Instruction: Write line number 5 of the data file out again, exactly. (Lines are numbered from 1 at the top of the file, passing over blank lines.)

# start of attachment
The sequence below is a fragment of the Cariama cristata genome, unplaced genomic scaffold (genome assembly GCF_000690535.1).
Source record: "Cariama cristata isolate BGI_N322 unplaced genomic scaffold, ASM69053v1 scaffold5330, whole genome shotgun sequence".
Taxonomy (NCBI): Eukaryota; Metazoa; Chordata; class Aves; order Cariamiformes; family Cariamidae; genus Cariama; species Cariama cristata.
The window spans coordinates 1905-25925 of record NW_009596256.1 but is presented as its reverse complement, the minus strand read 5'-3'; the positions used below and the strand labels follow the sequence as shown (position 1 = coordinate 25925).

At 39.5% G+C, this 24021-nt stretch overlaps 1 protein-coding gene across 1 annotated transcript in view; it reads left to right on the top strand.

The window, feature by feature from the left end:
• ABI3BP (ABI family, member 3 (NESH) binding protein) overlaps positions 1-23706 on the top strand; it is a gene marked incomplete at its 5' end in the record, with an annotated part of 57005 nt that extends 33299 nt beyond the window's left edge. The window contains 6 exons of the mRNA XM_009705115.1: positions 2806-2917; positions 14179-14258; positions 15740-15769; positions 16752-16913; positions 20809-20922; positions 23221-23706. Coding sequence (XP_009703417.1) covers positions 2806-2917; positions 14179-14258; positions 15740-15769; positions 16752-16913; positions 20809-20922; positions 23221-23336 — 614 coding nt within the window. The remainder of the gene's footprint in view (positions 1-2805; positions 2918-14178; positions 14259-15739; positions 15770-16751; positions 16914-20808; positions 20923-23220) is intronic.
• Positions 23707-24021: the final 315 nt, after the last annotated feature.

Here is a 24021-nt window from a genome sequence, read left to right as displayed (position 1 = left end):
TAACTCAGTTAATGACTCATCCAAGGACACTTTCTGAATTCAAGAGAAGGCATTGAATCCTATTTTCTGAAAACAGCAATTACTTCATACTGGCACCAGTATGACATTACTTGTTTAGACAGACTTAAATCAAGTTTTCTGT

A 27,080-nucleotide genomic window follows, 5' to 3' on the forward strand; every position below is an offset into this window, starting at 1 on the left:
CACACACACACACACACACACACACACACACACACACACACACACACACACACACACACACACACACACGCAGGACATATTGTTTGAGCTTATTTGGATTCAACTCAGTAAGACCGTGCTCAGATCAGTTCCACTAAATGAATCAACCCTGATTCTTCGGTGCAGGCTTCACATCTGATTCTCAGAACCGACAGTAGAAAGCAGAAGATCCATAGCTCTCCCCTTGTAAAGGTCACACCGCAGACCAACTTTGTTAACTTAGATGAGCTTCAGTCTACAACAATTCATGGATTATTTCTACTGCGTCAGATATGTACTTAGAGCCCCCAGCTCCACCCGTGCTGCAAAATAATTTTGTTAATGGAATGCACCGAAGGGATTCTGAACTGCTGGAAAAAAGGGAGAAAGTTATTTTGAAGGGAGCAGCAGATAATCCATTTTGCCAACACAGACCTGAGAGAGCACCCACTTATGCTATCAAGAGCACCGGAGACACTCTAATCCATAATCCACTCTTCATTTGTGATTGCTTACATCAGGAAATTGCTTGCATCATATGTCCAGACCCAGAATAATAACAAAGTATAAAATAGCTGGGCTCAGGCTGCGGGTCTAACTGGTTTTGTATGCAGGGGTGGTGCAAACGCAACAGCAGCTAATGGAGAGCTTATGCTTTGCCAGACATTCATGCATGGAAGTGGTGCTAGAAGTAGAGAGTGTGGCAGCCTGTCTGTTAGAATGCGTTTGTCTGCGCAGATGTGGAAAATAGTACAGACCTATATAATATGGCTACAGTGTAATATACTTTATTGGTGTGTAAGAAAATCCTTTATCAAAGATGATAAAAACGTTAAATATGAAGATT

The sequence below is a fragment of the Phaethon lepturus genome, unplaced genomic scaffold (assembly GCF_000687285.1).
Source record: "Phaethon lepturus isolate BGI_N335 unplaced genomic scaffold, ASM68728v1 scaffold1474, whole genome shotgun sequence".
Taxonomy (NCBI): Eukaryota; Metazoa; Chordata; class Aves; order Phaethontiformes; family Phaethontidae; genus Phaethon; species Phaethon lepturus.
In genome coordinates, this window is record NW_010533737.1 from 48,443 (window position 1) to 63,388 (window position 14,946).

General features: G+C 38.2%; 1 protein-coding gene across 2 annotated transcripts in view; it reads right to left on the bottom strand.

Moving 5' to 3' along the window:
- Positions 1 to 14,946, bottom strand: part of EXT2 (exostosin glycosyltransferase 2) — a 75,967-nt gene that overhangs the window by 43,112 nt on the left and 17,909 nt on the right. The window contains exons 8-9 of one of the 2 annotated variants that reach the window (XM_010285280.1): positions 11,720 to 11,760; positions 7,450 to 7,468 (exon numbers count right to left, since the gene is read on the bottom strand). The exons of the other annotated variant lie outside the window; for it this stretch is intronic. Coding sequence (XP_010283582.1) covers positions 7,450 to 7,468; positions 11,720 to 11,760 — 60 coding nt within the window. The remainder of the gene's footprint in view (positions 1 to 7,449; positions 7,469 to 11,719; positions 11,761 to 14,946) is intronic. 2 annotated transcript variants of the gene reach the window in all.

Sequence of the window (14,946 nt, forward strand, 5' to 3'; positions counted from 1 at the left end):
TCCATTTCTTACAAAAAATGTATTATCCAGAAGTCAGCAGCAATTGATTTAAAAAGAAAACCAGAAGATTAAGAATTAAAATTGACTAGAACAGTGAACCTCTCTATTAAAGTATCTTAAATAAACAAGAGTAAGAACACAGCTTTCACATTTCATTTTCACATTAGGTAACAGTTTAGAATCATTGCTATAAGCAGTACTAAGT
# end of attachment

At 39.5% G+C, this 24021-nt stretch overlaps 1 protein-coding gene across 1 annotated transcript in view; it reads left to right on the top strand.